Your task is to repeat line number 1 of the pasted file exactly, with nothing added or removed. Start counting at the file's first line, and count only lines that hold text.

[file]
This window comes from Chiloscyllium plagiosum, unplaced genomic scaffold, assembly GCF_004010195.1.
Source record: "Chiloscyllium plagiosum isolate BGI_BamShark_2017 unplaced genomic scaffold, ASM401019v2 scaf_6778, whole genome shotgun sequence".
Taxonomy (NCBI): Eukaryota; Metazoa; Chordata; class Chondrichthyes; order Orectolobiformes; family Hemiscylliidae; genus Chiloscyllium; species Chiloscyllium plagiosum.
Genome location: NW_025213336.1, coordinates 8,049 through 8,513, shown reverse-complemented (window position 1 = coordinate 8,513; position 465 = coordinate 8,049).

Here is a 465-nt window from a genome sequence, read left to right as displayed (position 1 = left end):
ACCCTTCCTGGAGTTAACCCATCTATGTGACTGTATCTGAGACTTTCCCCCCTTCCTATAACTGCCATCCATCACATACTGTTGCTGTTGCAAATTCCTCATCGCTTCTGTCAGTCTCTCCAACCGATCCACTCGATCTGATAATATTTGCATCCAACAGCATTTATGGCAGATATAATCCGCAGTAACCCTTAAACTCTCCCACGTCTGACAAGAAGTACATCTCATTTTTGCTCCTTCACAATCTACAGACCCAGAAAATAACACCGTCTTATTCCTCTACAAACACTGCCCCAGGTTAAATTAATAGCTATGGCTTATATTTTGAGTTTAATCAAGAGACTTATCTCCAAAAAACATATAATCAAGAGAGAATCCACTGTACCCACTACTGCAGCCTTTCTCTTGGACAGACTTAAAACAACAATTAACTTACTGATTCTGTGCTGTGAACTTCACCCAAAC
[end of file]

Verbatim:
This window comes from Chiloscyllium plagiosum, unplaced genomic scaffold, assembly GCF_004010195.1.